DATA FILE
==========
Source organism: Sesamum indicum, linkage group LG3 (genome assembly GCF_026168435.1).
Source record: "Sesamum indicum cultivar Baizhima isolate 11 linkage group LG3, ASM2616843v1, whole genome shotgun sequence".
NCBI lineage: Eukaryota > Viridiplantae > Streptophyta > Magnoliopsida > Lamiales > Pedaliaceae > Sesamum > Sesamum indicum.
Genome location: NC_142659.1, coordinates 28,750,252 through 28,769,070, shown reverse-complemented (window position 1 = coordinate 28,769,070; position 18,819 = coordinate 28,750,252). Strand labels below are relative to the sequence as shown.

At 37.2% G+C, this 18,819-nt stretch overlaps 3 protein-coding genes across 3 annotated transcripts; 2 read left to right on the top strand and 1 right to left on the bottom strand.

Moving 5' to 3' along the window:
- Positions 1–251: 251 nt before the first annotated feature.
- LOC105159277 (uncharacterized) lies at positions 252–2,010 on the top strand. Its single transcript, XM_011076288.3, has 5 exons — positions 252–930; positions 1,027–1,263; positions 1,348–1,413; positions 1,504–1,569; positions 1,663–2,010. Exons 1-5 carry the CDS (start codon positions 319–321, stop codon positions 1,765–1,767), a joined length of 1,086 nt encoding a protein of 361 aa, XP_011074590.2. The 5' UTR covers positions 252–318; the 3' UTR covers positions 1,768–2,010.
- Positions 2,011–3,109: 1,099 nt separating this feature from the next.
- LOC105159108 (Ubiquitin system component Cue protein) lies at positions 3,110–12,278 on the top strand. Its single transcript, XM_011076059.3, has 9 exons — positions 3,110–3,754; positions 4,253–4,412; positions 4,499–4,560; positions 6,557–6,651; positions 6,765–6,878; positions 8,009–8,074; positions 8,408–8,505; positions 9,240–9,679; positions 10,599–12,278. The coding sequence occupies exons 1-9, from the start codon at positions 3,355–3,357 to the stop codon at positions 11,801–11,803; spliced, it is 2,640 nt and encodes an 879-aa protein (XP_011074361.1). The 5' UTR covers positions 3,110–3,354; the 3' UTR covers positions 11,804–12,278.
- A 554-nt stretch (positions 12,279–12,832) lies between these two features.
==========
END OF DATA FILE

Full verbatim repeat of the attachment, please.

Source organism: Sesamum indicum, linkage group LG3 (genome assembly GCF_026168435.1).
Source record: "Sesamum indicum cultivar Baizhima isolate 11 linkage group LG3, ASM2616843v1, whole genome shotgun sequence".
NCBI lineage: Eukaryota > Viridiplantae > Streptophyta > Magnoliopsida > Lamiales > Pedaliaceae > Sesamum > Sesamum indicum.
Genome location: NC_142659.1, coordinates 28,750,252 through 28,769,070, shown reverse-complemented (window position 1 = coordinate 28,769,070; position 18,819 = coordinate 28,750,252). Strand labels below are relative to the sequence as shown.

At 37.2% G+C, this 18,819-nt stretch overlaps 3 protein-coding genes across 3 annotated transcripts; 2 read left to right on the top strand and 1 right to left on the bottom strand.

Moving 5' to 3' along the window:
- Positions 1–251: 251 nt before the first annotated feature.
- LOC105159277 (uncharacterized) lies at positions 252–2,010 on the top strand. Its single transcript, XM_011076288.3, has 5 exons — positions 252–930; positions 1,027–1,263; positions 1,348–1,413; positions 1,504–1,569; positions 1,663–2,010. Exons 1-5 carry the CDS (start codon positions 319–321, stop codon positions 1,765–1,767), a joined length of 1,086 nt encoding a protein of 361 aa, XP_011074590.2. The 5' UTR covers positions 252–318; the 3' UTR covers positions 1,768–2,010.
- Positions 2,011–3,109: 1,099 nt separating this feature from the next.
- LOC105159108 (Ubiquitin system component Cue protein) lies at positions 3,110–12,278 on the top strand. Its single transcript, XM_011076059.3, has 9 exons — positions 3,110–3,754; positions 4,253–4,412; positions 4,499–4,560; positions 6,557–6,651; positions 6,765–6,878; positions 8,009–8,074; positions 8,408–8,505; positions 9,240–9,679; positions 10,599–12,278. The coding sequence occupies exons 1-9, from the start codon at positions 3,355–3,357 to the stop codon at positions 11,801–11,803; spliced, it is 2,640 nt and encodes an 879-aa protein (XP_011074361.1). The 5' UTR covers positions 3,110–3,354; the 3' UTR covers positions 11,804–12,278.
- A 554-nt stretch (positions 12,279–12,832) lies between these two features.